The RSPCA has issued a warning to homeowners over a common garden item which could prove dangerous, and even deadly, for animals.

The warning comes after a fox cub was strangled to death in a back garden football net.

Now, the charity hopes to spread the message about the dangers that everyday netting - like football goals - pose to the wildlife who share our communities.

Putting netting away after use to prevent wild animals getting entangled is just one of the many things volunteers can do to help our native wildlife.

Barry And District News: The RSPCA is renewing its warning about the dangers to wildlife of nettingThe RSPCA is renewing its warning about the dangers to wildlife of netting (Image: Getty/SolStock)

The animal welfare charity hopes the public can help it spread the message about the dangers of football netting.

RSPCA scientific officer Evie Button said “It’s really important that people understand how lethal football netting can be and how often these incidents happen - particularly at this time of year, when the curiosity of young, inexperienced animals gets them into potentially deadly situations.

“We’re urging the public to help us spread the message -  remember to put your sports netting away after use and never leave it unmonitored, particularly overnight.”

Of all our wild mammals, foxes and hedgehogs are the most likely to become tangled in netting.

In 2022, the RSPCA took a total of 1,798 calls relating to all species of animals which had become entangled in netting; of those, 315 were wild mammals and included 167 foxes and 62 hedgehogs.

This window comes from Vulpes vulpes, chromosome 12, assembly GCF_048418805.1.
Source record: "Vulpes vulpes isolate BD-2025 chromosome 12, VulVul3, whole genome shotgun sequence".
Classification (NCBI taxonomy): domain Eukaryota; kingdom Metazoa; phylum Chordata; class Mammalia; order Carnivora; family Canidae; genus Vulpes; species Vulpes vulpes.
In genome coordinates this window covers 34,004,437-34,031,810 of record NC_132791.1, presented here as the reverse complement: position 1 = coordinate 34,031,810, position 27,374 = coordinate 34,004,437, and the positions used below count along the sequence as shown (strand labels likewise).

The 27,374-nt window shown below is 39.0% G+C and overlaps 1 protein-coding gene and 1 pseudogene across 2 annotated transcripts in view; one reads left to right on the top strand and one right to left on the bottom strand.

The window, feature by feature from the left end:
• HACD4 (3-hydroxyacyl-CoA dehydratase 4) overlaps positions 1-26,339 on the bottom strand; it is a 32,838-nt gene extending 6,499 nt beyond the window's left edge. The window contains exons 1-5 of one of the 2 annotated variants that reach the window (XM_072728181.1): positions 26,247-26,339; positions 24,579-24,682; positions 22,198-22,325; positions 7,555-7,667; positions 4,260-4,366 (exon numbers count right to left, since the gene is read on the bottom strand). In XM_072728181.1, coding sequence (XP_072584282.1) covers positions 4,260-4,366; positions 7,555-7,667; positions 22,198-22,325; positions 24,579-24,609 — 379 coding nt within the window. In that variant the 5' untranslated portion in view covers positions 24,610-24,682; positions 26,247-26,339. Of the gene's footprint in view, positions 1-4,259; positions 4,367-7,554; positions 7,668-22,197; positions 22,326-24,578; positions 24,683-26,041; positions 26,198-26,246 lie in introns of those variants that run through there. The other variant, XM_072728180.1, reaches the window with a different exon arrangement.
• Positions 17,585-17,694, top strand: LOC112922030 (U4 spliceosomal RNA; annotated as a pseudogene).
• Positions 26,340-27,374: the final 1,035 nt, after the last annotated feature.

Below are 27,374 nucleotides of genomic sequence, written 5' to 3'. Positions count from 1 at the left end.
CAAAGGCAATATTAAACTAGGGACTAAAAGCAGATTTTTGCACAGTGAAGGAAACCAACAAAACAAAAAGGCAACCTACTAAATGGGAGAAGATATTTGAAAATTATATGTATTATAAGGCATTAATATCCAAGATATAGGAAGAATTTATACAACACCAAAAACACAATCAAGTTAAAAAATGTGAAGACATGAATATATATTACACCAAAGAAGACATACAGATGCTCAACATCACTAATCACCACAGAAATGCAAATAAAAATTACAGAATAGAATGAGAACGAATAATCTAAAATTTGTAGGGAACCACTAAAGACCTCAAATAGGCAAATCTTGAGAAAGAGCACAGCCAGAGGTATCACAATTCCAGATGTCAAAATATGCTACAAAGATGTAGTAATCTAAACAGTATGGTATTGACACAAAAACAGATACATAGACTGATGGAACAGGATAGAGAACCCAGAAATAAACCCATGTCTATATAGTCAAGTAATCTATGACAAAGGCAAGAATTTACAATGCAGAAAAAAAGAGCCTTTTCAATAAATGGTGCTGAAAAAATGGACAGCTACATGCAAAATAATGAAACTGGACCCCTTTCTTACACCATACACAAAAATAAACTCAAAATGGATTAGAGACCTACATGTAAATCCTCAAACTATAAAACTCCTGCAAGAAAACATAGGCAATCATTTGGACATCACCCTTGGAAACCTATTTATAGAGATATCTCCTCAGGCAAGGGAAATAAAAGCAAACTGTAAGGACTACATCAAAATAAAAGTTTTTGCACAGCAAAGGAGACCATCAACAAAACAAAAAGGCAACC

Evie added: “Football and other types of netting may be fun for humans but can be very dangerous for wild animals if they are left out overnight.

“The RSPCA receives many hundreds of calls every year to rescue animals - often wildlife - who have become tangled in netting on sporting equipment or garden nets.

“Our officers are very busy attending call-outs to rescue animals caught up in sports netting and at this time of the year, reports about young foxes becoming entangled tend to rocket. At that age, they’re very curious but unaware of the dangers.

“Getting tangled up in netting is very stressful for an animal, particularly one that’s wild. And if the animal gets seriously entangled, netting - whether it’s used for sports, fencing or the garden - can cause severe injuries or - as seen recently - even death.

“As wild animals frequently get trapped during the night, they may have been struggling for many hours by the time they are found in the morning and often need veterinary attention and sedation to cut them free.

“It's great that people are getting out and enjoying the great outdoors and nature while having a kick-around - and we love to see that. But we would urge those using sports netting to remove and store all nets after their game and put any discarded or old netting safely in a bin. Any garden fence netting should be replaced with solid metal mesh and use wood panels as fencing instead of netting.”